The objective of UZSIT is to train an image-to-image translation model on without touching . Then evaluating the obtained model on without any further tuning. An assumption that and shares a common semantic space is required. Specifically, while and have different category sets ( and ), they are required to share the same image and attribute spaces ( and ) where semantic information is extracted from.
An implicit assumption in image-to-image translation is that an image contains two kinds of features [21, 13, 19]: domain-invariant features and domains-specific features for any , . With an oracle image merge operator , .
In existing image-to-image translation models, the domains-specific features of different domains are usually extracted without depicting them in a common semantic space. So implicit relationship among different domains is omitted by this kind of features. In this paper, we argue that domains-specific features should be not only discriminative for different domains, but also representative to align different domains in a common semantic space. We will discuss how to learn the domains-specific features in the following subsection.
Depending on where the domains-specific features are extracted from, we devise two kinds of image translation problems at zero-shot testing phase.
(1) Vision-driven image translation: ;
(2) Attribute-driven image translation: .
In and , the first input is used to provide domain-invariant features and the second input is used to specify domain-specific features: one uses an image and the other use attribute.
The architecture of our proposed ZstGAN is shown in Figure 2. We use to denote a Gaussian distribution. There are three encoders in out framework, , and , which work on extracting domain-invariant features, vision-based domain-specific features and attribute-based domain-specific features respectively. A decoder is also needed to convert the hidden representations into natural images, where the first input is domain-invariant features and the second input is domain-specific features. That is, to generate an image, and works as follows:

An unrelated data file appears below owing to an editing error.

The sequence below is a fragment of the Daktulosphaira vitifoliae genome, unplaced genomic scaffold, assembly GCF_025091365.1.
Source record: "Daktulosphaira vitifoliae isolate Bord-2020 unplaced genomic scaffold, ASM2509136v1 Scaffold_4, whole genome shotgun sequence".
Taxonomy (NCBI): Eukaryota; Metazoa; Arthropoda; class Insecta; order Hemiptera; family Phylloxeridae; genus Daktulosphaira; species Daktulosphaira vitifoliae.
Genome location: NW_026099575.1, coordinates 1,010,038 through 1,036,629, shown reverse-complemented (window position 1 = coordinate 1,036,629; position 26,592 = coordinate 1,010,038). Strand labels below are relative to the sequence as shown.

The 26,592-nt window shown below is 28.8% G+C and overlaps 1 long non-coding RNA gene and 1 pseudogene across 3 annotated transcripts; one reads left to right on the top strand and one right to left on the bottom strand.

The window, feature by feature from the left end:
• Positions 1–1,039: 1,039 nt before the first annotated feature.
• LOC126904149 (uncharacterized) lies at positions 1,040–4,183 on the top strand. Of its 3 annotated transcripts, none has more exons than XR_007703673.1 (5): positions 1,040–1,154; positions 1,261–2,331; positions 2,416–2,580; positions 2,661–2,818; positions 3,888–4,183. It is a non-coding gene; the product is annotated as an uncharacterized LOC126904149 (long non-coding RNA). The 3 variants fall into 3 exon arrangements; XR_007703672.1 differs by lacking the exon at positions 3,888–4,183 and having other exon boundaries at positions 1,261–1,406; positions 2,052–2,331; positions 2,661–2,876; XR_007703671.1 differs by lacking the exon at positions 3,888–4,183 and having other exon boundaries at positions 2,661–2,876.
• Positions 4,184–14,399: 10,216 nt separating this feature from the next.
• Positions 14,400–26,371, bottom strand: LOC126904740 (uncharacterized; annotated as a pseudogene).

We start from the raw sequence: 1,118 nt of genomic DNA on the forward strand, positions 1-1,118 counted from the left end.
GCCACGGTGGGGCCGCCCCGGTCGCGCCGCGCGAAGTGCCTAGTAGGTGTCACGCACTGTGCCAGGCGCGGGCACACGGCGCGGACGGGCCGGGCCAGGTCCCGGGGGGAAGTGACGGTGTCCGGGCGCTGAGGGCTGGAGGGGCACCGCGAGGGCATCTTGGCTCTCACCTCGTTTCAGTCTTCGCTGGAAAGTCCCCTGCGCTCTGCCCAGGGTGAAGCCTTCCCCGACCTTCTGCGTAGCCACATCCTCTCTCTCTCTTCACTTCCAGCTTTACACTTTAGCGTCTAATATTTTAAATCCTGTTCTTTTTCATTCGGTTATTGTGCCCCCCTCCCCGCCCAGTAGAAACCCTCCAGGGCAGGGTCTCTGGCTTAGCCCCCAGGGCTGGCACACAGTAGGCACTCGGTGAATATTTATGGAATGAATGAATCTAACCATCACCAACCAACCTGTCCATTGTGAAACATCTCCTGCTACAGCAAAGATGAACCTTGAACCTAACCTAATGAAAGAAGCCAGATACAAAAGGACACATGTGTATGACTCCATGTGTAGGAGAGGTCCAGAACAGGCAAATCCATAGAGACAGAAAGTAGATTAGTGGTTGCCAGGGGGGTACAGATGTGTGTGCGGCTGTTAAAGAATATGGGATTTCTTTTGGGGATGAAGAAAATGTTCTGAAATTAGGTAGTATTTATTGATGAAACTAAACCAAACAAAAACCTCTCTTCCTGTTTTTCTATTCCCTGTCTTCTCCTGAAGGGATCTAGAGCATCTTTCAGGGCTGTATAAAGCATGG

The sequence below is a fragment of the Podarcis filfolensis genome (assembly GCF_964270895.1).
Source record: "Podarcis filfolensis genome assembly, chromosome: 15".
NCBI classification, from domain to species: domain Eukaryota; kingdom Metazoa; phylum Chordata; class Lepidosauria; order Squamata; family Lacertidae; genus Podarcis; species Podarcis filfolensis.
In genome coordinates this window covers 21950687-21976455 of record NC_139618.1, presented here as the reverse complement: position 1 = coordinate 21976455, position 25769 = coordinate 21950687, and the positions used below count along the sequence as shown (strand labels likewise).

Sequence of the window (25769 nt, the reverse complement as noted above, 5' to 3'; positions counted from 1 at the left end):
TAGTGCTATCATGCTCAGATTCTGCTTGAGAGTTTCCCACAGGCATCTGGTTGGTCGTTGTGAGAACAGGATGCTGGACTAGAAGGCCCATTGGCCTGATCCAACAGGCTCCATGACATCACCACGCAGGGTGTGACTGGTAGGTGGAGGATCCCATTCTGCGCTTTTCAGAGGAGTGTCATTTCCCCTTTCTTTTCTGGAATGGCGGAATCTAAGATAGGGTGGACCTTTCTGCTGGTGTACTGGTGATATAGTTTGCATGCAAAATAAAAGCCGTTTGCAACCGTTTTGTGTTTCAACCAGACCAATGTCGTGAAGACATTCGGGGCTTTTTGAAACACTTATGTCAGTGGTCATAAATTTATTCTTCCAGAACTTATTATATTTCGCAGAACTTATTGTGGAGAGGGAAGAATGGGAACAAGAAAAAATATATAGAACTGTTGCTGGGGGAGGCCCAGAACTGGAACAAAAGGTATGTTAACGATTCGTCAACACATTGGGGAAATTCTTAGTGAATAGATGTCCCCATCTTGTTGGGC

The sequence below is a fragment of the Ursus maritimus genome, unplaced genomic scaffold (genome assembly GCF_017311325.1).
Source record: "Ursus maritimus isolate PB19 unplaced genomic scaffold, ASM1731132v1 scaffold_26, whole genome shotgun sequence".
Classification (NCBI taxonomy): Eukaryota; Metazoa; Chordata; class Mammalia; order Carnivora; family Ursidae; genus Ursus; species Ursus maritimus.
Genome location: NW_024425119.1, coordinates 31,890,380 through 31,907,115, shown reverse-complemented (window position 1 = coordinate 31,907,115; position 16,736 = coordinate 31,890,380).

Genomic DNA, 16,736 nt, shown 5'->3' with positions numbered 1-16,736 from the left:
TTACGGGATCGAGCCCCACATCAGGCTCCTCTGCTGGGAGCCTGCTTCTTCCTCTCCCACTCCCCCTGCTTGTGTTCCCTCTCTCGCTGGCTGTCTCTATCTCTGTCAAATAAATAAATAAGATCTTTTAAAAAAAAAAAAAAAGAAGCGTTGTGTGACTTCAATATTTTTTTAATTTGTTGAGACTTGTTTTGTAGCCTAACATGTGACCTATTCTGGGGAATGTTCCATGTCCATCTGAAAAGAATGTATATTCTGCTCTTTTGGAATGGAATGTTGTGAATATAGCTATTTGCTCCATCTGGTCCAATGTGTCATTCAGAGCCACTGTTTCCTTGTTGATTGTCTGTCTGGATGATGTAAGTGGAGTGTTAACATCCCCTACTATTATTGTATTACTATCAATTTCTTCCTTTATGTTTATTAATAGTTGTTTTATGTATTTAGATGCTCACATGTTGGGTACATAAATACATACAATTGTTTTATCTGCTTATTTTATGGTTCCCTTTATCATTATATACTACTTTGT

where and . We denote these two mappings with V-ZstGAN and A-ZstGAN respectively. In our configuration, we do not explicitly train in the training stage and it is naturally obtained by training with the following constraints.
The objective function is designed according to the following criteria:
(1) Domain-specific features with semantic consistency
Given a tuple , the image and the attribute should share the same semantic representation. For such purpose, we utilize an adversarial training scheme which requires outputs of and to follow the same distribution conditioned on domain attributes. We need a domain-specific features discriminator which is used to distinguish outputs of and . In detail, the adversarial training objective for and is:
where is a noise vector sampled from .
Using adversarial training can only ensure the distributions of the vision based domain-specific features and the attribute based domain-specific features to fit with each other. However, such features lack the ability to identify which domain the input images/attributes come from, causing meaninglessness of term “domain-specific”. Thus, we require the and to be correctly classified by a classifier . The classification loss is given as: